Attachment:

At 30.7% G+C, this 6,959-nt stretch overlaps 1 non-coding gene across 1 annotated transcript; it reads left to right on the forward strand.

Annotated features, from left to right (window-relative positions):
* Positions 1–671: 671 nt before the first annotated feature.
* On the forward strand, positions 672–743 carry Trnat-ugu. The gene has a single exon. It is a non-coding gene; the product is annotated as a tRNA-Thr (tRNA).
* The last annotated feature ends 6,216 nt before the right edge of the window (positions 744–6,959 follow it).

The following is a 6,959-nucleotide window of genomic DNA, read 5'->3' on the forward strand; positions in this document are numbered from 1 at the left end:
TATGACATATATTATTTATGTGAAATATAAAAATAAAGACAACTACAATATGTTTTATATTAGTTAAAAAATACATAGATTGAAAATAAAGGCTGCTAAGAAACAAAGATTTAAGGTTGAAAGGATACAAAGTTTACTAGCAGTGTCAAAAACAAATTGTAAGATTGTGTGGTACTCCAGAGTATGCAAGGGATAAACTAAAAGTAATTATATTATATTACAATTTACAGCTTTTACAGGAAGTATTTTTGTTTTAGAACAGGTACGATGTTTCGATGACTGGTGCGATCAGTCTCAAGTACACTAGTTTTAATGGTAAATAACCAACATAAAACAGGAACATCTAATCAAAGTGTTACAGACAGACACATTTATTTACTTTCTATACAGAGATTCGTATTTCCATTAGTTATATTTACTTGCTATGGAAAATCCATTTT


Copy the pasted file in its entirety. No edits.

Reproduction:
At 30.7% G+C, this 6,959-nt stretch overlaps 1 non-coding gene across 1 annotated transcript; it reads left to right on the forward strand.

Annotated features, from left to right (window-relative positions):
* Positions 1–671: 671 nt before the first annotated feature.
* On the forward strand, positions 672–743 carry Trnat-ugu. The gene has a single exon. It is a non-coding gene; the product is annotated as a tRNA-Thr (tRNA).
* The last annotated feature ends 6,216 nt before the right edge of the window (positions 744–6,959 follow it).

The following is a 6,959-nucleotide window of genomic DNA, read 5'->3' on the forward strand; positions in this document are numbered from 1 at the left end:
TATGACATATATTATTTATGTGAAATATAAAAATAAAGACAACTACAATATGTTTTATATTAGTTAAAAAATACATAGATTGAAAATAAAGGCTGCTAAGAAACAAAGATTTAAGGTTGAAAGGATACAAAGTTTACTAGCAGTGTCAAAAACAAATTGTAAGATTGTGTGGTACTCCAGAGTATGCAAGGGATAAACTAAAAGTAATTATATTATATTACAATTTACAGCTTTTACAGGAAGTATTTTTGTTTTAGAACAGGTACGATGTTTCGATGACTGGTGCGATCAGTCTCAAGTACACTAGTTTTAATGGTAAATAACCAACATAAAACAGGAACATCTAATCAAAGTGTTACAGACAGACACATTTATTTACTTTCTATACAGAGATTCGTATTTCCATTAGTTATATTTACTTGCTATGGAAAATCCATTTT